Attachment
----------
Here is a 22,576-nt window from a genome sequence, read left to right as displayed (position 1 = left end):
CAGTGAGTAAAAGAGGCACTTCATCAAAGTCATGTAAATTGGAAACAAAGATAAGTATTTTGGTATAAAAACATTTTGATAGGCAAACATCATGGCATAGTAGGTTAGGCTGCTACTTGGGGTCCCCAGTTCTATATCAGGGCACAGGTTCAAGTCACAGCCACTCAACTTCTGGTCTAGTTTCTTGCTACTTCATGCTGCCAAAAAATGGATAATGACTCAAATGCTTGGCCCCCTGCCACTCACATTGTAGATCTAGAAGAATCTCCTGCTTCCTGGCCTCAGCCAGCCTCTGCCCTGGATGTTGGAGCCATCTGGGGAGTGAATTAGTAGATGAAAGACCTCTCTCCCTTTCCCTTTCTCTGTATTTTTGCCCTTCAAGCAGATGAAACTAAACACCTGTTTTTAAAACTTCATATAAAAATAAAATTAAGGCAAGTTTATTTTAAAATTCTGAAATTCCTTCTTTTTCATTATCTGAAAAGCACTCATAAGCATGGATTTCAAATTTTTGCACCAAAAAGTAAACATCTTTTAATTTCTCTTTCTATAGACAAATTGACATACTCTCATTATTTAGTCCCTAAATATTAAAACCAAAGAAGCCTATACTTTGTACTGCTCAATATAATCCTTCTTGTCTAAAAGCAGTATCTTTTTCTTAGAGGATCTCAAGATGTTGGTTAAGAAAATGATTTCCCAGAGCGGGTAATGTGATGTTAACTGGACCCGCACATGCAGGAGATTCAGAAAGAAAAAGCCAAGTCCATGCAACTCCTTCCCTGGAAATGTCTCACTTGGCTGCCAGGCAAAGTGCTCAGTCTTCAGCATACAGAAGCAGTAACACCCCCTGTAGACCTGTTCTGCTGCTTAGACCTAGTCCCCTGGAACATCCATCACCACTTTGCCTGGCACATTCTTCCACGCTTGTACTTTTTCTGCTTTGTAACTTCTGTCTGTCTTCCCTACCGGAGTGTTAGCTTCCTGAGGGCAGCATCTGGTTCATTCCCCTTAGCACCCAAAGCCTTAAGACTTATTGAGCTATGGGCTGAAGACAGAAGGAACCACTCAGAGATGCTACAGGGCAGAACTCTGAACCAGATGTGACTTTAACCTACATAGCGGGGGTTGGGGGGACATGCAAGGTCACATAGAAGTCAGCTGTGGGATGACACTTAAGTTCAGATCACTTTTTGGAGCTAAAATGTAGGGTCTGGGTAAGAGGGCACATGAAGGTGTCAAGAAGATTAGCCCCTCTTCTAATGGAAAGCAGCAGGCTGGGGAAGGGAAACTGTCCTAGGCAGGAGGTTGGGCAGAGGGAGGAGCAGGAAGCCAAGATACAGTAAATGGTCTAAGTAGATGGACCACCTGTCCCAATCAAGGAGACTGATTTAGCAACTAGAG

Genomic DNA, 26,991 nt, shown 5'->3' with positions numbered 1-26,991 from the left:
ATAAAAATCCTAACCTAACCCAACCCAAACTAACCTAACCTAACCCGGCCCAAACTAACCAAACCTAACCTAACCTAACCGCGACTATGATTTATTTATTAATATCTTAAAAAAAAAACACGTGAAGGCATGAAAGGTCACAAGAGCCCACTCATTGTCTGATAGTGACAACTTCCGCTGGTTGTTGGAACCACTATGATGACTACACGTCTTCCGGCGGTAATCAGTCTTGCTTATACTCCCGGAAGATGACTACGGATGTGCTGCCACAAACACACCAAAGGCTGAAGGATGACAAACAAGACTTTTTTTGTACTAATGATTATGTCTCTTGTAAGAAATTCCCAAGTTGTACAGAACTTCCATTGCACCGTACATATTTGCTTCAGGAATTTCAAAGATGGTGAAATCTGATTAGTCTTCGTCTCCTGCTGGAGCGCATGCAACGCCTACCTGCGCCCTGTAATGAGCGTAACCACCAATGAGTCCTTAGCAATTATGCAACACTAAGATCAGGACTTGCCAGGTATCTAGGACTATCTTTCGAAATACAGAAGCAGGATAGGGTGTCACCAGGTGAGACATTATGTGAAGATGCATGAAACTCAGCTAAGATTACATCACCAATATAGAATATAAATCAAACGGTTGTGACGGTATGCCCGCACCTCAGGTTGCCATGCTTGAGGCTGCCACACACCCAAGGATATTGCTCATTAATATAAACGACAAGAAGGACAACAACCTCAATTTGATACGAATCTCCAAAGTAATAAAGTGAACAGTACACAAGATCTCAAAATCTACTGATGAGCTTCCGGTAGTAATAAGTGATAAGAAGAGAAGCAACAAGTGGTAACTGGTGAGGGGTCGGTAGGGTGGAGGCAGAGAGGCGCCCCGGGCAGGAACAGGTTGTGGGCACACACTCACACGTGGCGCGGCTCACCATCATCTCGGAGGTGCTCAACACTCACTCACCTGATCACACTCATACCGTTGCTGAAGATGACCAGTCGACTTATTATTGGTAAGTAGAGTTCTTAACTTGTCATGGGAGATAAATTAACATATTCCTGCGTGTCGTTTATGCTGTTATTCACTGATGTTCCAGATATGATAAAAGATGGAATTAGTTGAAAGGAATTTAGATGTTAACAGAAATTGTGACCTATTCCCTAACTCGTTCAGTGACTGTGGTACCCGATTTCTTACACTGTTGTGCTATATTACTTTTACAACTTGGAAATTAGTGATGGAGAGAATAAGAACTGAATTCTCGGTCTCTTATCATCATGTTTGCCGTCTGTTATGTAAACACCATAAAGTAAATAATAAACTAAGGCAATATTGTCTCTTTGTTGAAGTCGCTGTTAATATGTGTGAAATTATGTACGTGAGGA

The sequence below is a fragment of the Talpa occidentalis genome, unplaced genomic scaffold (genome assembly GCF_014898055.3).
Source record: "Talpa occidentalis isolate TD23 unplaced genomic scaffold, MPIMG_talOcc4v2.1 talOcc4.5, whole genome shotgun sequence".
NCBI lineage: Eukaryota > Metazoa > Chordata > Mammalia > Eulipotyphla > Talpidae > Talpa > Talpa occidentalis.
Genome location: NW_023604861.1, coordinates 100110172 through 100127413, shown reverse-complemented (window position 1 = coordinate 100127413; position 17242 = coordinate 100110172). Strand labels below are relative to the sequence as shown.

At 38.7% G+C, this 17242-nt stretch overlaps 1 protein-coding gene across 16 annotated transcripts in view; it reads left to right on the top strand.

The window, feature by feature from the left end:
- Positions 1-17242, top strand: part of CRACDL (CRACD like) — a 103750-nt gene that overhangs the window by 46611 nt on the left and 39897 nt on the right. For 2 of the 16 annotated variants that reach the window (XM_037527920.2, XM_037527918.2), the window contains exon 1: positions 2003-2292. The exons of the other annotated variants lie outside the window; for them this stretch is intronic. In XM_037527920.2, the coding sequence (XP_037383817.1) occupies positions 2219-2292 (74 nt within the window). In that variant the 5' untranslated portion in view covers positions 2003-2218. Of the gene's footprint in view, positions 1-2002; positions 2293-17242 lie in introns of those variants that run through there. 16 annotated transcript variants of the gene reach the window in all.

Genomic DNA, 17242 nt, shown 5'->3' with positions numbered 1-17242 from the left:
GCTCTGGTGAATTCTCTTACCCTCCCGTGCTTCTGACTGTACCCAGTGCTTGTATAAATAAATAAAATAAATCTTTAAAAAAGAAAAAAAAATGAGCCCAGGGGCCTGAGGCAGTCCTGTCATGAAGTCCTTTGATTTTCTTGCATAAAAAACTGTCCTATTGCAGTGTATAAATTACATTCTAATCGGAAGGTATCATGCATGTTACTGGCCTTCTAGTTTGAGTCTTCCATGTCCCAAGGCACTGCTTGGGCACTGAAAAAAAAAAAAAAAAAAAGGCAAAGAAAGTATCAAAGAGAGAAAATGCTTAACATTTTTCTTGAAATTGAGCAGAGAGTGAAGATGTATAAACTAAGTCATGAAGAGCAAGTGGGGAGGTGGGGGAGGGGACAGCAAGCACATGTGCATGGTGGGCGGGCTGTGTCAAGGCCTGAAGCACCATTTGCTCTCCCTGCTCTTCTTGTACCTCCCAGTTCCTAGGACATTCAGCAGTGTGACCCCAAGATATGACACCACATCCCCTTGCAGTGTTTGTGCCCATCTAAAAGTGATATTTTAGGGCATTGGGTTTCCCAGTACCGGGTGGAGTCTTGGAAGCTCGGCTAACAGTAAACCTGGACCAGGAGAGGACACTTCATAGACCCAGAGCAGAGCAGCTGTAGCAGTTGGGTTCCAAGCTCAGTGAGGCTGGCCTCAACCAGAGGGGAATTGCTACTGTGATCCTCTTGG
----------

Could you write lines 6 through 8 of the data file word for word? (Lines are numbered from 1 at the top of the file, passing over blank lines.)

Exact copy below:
Source record: "Talpa occidentalis isolate TD23 unplaced genomic scaffold, MPIMG_talOcc4v2.1 talOcc4.5, whole genome shotgun sequence".
NCBI lineage: Eukaryota > Metazoa > Chordata > Mammalia > Eulipotyphla > Talpidae > Talpa > Talpa occidentalis.
Genome location: NW_023604861.1, coordinates 100110172 through 100127413, shown reverse-complemented (window position 1 = coordinate 100127413; position 17242 = coordinate 100110172). Strand labels below are relative to the sequence as shown.